Venâncio Mondlane says no one will stop him from running for election
Mozambique’s main opposition party, the former rebel movement Renamo, has accepted the decision by the Constitutional Council, the country’s highest body in matters of constitutional and electoral law, to reject Renamo’s appeal against the disqualification of Venancio Mondlane, its candidate for mayor of Maputo in the municipal elections scheduled for 10 October.
At a Tuesday press conference, the Renamo national election agent, Andre Majibire, said that, although Renamo did not agree with Constitutional Council decision, it had no choice but to accept it, and would press ahead with another mayoral candidate.
He will almost certainly be the number two on the list of Renamo candidates for the Maputo municipal assembly, Herminio Morais, a former Renamo general during the war of destabilisation.
“We deeply regret the exclusion of Venancio Mondlane who would have given a new dynamic to Maputo city”, said Majibire. But he rejected any idea that Renamo would boycott the municipal elections (as it boycotted the 2013 elections).
Mondlane fell foul of a clause in the legislation on municipalities which states that any elected municipal official who resigns from office, may not be a candidate in the next round of local elections. Mondlane had been elected to the Maputo municipal assembly on the ticket of the second opposition party, the Mozambique Democratic Movement (MDM), in 2013. The following year he was elected an MDM member of the national parliament, the Assembly of the Republic. He then resigned his municipal seat, since nobody may hold parliamentary and municipal seats at the same time.
In July Mondlane announced his defection to Renamo, and Renamo immediately made him head of its list of Maputo assembly candidates for the October election – which meant he would become mayor, if Renamo won.
The party he had betrayed, the MDM, requested that the National Elections Commission (CNE) disqualify Mondlane. A slim majority on the CNE supported the MDM request, but Renamo appealed against disqualification to the Constitutional Council.
The Council’s ruling, published on Tuesday, found that the CNE was right, and that Mondlane’s 2014 resignation from the municipal assembly meant he is not eligible to stand for election in October.
Majibire accepted that there is no appeal against Constitutional Council decisions. “Unfortunately, there is nowhere else we can appeal”, he said. “We can only regret it, but we are not going to stop working, so that we can take revenge for this persecution and win the elections”.
“In Maputo, we shall advance”, he said. “Our list has not been rejected”. He did not confirm that Morais will be the mayoral candidate. Formally, that decision will be taken by the Renamo Political Commission.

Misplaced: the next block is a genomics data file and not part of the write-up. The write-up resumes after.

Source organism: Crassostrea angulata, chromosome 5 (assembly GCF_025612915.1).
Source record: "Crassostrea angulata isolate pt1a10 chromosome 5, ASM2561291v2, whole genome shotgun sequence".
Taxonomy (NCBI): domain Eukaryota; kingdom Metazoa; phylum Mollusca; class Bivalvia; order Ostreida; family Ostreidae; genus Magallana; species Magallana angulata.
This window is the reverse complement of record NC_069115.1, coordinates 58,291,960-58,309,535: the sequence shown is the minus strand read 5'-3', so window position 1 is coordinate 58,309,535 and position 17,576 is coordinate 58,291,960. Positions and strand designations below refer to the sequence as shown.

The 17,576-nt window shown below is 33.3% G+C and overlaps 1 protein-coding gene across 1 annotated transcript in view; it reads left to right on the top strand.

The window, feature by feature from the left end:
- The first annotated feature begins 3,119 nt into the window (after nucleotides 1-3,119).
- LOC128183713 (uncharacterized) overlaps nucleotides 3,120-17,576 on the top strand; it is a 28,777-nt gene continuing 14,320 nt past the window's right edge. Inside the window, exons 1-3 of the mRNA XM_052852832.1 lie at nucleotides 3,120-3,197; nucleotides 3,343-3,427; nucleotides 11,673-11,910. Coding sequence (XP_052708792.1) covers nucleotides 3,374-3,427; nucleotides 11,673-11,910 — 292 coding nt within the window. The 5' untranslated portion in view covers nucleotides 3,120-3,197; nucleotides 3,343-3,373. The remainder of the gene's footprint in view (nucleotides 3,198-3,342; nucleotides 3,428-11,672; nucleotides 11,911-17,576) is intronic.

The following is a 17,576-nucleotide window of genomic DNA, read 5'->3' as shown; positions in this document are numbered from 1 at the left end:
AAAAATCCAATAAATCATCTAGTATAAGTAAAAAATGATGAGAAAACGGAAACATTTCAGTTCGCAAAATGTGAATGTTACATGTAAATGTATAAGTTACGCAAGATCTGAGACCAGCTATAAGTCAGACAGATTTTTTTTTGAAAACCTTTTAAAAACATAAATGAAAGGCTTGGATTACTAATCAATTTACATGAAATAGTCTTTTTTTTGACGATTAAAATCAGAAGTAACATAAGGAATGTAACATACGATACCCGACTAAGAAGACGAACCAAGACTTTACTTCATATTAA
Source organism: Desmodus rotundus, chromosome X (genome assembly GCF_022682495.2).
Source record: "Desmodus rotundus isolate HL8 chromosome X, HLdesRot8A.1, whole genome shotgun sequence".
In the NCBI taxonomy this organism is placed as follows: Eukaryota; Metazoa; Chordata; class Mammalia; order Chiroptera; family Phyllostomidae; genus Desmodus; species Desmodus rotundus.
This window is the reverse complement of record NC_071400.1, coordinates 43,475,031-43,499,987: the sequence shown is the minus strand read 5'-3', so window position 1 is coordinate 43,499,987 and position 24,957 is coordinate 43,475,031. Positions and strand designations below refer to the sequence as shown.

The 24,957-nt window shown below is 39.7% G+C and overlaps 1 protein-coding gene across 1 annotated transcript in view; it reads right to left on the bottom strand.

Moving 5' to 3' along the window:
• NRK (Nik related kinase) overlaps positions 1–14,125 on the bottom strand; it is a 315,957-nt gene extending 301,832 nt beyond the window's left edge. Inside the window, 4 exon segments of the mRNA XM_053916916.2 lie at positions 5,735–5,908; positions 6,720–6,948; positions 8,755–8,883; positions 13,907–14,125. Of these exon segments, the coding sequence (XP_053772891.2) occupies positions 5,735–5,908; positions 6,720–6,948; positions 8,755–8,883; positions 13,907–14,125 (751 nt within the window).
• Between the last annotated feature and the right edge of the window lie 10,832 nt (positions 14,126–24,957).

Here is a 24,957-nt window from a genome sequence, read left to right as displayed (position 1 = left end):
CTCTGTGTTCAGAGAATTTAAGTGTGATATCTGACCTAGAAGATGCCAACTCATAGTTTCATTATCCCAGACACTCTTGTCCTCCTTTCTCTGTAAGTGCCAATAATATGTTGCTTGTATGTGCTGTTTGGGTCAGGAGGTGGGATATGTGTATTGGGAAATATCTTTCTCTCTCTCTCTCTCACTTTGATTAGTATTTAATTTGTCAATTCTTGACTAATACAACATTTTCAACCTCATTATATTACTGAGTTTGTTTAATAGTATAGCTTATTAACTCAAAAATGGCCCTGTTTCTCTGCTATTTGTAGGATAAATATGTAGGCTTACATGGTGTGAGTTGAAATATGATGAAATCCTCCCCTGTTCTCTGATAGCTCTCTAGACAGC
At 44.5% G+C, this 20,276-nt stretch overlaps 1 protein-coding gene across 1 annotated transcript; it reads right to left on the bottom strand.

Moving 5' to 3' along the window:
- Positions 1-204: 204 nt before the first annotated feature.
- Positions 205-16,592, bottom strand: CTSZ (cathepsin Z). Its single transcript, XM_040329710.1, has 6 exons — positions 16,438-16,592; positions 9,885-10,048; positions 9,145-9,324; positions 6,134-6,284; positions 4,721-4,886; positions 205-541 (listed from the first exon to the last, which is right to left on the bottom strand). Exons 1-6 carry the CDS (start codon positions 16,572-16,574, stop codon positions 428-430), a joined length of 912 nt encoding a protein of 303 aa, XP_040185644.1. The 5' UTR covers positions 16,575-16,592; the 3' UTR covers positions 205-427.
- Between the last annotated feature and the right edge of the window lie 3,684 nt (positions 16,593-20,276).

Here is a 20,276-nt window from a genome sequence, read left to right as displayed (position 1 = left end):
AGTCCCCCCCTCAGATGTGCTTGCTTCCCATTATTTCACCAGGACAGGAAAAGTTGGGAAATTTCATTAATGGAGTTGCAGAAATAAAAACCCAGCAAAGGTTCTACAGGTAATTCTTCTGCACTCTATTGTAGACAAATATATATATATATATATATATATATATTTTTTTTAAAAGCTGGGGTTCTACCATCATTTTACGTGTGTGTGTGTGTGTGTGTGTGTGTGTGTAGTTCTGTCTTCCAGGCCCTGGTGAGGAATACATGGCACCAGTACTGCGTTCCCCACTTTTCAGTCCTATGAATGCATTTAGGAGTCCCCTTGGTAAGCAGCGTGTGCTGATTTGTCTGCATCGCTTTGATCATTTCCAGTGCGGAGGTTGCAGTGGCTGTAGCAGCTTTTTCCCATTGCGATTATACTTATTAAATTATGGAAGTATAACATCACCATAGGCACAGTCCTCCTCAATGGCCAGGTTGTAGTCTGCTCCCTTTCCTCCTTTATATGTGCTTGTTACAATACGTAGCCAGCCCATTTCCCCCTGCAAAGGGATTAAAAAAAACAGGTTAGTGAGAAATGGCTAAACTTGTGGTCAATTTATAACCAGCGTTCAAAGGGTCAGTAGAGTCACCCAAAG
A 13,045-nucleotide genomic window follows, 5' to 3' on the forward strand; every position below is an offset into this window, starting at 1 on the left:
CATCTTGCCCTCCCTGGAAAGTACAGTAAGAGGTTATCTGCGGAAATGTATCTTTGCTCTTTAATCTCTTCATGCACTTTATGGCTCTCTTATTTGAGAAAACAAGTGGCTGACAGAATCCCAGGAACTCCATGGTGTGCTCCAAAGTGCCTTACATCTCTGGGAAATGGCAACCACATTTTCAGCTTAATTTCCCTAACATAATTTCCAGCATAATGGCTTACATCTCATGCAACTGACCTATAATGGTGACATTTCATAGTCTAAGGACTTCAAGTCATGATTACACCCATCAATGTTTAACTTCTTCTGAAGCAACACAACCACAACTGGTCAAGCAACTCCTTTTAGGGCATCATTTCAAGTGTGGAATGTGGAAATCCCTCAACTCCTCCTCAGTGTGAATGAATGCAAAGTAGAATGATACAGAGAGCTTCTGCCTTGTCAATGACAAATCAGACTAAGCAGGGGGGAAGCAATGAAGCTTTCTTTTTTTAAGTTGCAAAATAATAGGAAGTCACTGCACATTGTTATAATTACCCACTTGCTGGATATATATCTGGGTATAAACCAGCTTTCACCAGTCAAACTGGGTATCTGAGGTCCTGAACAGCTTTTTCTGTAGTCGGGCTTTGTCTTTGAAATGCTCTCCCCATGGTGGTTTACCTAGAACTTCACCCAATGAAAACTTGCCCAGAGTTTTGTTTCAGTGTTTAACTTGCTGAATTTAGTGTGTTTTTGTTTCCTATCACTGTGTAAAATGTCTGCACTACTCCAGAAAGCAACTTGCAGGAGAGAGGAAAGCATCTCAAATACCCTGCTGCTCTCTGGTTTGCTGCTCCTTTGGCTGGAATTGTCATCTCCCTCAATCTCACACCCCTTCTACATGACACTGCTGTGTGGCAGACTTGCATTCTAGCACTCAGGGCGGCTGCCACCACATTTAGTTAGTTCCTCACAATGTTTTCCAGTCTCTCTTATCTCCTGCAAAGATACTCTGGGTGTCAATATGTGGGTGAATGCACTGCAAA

He claimed that some political parties wanted to win elections before any votes had been cast “by excluding their potential adversaries”, and accused Frelimo and the MDM of forming a coalition against Renamo.
The spokesperson for Frelimo, Caifadine Manasse, told reporters the Constitutional Council decision “shows that Mozambique is a democratic state under the rule of law, where the primacy of law prevails”.
Renamo’s purpose in putting forward a candidate such as Mondlane, he argued, was “to destroy the MDM”.
Indeed, Renamo has made a determined effort to poach senior members of the MDM – including the mayor of Quelimane, Manuel de Araujo, and the man who would have been MDM candidate for mayor of Tete, Ricardo Tomas. All defected to Renamo at about the same time, in what looked like a concerted attempt to disrupt the MDM.
Manasse said Renamo only had itself to blame for its failure to observe the legislation on municipal elections. Renamo had plenty of time to prepare for these elections. Since it is represented in parliament, it had participated in the debates on the electoral law and (in July) it had voted in favour of a new version of the law.
Just like the old one, the new law contains the clause banning people who have resigned from municipal office from standing in the next elections. Two months ago Renamo had no objection to this, but now it alleges that the law is unconstitutional.
“Renamo participated in all the laws we currently have on elections”, Manasse pointed out. “And it participated with a great deal of weight, since it was Renamo that forced us to have a politicised elections commission”.
He was referring to the 2014 law on the composition of the CNE, which ensures that the CNE is dominated by the three parliamentary parties (Frelimo, Renamo and the MDM). This was a concession made to Renamo to ensure an end to Renamo military hostilities prior to the October 2014 general elections. (That turned out to be a short truce, since, after losing the elections, Renamo resumed hostilities in late 2015. It was to take direct talks between President Filipe Nyusi and the then Renamo leader, Afonso Dhlakama, to secure a lasting truce in December 2016).
Manasse thought that Renamo “was not prepared for these elections”, and urged it to “work within the law”.
Meanwhile, the MDM has replaced all of its candidates who had switched their allegiance to Renamo and on Sunday, the party’s leader, Daviz Simango, the mayor of Beira, presented all 53 of the MDM’s mayoral candidates at a meeting in Beira.
Simango was optimistic about the MDM’s chances, and said he was “not shaken by the desertions” of men such as Mondlane and Araujo.